take their lumps and profit by the experience. No wonder kids have
“attention deficit disorders”. They have no outlet for
all that natural, youthful energy. Let them cut some wood by hand,
and use their muscles a bit. Any wonder the kids are overweight
and couch potatoes?
I’m glad for the time I had in shop class. Around my home
are things I made-that little step stool, a bookshelf, a corner
shelf, a lamp, and some other wooden objects. It gave me a sense
of instant gratification at having accomplished something. This
complemented my intellectual studies in class. It was nice going
back and forth between my head and my hands. There was no blue-collar
stigma associated with shop.
My daughter marveled at the things I made. Her school wouldn’t
let her do any Home-Ec stuff. My wife Nancy taught her in our kitchen.
Nancy had Home-Ec courses in her East Orange school (Clifford J.
Scott) and can make dresses from scratch today without patterns
of any kind. Like me, she is a huge fan of a hands-on learning experience
combined with regular book learning.
There is great pleasure in running your hands across a finely
sanded piece of wood, or putting some wood stain on cheesecloth
and hand rubbing it into freshly prepared wood.
It’s very natural, and almost……well……sensual.
Building something is a felt experience, literally and figuratively;
and kids should be allowed the opportunity to appreciate their own
artistry. How practical and fundamental my Newark school education
was. I loved it.
There is a sign that I made as a fun gift to my Dad. I guess I
made it when I was about 12 or so. It hung in our basement workshop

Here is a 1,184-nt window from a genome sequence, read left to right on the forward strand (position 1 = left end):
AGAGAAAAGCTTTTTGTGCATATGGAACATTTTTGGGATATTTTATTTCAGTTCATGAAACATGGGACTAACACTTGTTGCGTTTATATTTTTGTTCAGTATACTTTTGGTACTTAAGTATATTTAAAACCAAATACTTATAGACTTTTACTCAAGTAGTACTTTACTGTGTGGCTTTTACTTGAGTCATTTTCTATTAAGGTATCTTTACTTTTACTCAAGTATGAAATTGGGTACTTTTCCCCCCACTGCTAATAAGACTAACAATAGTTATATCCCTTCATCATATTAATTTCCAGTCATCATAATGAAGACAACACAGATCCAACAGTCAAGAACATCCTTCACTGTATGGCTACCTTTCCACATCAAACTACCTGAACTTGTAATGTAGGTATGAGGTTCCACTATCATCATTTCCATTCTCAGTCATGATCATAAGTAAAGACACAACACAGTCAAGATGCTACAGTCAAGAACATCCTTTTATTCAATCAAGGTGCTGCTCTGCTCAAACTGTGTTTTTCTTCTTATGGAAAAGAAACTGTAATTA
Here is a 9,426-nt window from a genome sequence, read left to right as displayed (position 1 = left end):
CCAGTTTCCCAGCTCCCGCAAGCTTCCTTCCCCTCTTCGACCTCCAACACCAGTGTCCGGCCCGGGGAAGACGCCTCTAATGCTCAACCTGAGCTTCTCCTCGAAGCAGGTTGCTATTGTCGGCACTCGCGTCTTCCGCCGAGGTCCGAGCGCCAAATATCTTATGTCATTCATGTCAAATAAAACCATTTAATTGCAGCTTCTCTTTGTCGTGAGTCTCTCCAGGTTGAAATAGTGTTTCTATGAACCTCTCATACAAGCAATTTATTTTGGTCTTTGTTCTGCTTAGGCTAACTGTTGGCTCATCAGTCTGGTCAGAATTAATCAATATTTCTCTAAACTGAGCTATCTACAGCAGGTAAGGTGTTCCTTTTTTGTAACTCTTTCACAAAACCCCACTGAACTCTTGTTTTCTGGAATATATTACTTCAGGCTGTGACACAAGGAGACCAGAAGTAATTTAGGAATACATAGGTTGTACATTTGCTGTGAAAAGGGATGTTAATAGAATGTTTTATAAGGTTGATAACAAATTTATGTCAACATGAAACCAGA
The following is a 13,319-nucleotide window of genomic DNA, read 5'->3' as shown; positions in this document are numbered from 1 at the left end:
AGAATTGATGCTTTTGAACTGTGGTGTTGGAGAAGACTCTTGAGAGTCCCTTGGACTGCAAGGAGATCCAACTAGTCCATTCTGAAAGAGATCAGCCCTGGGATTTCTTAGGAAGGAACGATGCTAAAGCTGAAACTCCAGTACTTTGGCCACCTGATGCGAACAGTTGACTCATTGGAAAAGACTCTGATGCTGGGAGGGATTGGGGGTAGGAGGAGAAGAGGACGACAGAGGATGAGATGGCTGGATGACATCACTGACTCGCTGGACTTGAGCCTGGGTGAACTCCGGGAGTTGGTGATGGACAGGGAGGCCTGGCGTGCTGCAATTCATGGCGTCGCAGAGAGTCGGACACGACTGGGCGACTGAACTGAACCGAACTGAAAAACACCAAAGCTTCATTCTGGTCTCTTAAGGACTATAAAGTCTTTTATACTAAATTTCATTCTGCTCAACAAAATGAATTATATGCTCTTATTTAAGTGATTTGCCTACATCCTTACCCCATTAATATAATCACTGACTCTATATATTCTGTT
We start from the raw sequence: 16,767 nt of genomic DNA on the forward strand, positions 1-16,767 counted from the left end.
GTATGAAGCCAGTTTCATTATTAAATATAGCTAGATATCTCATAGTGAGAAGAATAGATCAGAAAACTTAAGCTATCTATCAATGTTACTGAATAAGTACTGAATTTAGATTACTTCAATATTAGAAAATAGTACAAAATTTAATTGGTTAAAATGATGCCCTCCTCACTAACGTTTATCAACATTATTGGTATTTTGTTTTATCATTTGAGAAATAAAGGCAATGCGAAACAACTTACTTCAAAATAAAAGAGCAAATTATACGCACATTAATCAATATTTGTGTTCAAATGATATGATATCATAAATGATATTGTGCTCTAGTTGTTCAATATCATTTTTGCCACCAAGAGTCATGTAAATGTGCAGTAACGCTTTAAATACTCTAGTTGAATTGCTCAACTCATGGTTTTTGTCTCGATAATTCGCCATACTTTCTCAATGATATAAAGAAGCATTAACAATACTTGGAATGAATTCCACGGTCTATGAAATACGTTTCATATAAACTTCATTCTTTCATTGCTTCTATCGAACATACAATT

on 5th Street, for 35 years. Dad gave it to me after a stroke had
taken his deft hands, making it very difficult for him to handle
his old tools.
It wasn’t anything fancy, that sign, just a little celebration
of our time together down there, and the interesting stuff we always
tackled. The inscription I stenciled on the sign read, “Geppetto
& Son- Repairs Made While You Wait”. The Geppetto reference
of course is to the Walt Disney Pinocchio story. That sign hangs
in my basement workshop now.
Shop class was just another way my Dad and I communicated. Farm
life, The Depression, and World War II taught him how to survive
and fix almost anything. It was a common interest we could share.
Most of my school friends put in time working with their fathers
too, doing fix-it jobs around the house or lending a hand repairing
the family car. My experiences were not so unusual. I wonder how
many kids today will be able to share such experiences as I did
with my father.
School for my generation was supposed to be an extension of home,
preparation for a lifetime of responsibility. Today, everyone is
supposed to be a professional. I think we should let young folks
get their hands good and dirty; and get some cuts and bruises. Let
them make some things and get that same sense of accomplishment.
Nothing helps out self-esteem better than that—much better
than all the empty slogans and politically correct hoopla. Bring
back school shop and Home-Ec classes!
The same night Dad asked me to take the sign from his workshop,
he gave me his tools, including his father’s, handed down
to him. With all those tools clanging around in the trunk, I cried
in the car, all the way home. The torch was passed. Dad died a few
Sometimes, when I miss him, I go downstairs, take out his tools
and just hold them. He always stops by for a little while…..sometimes
offering advice on repair problems…..or maybe reminding me
to check up on certain things. Just the other day, he helped me
with a plumbing problem.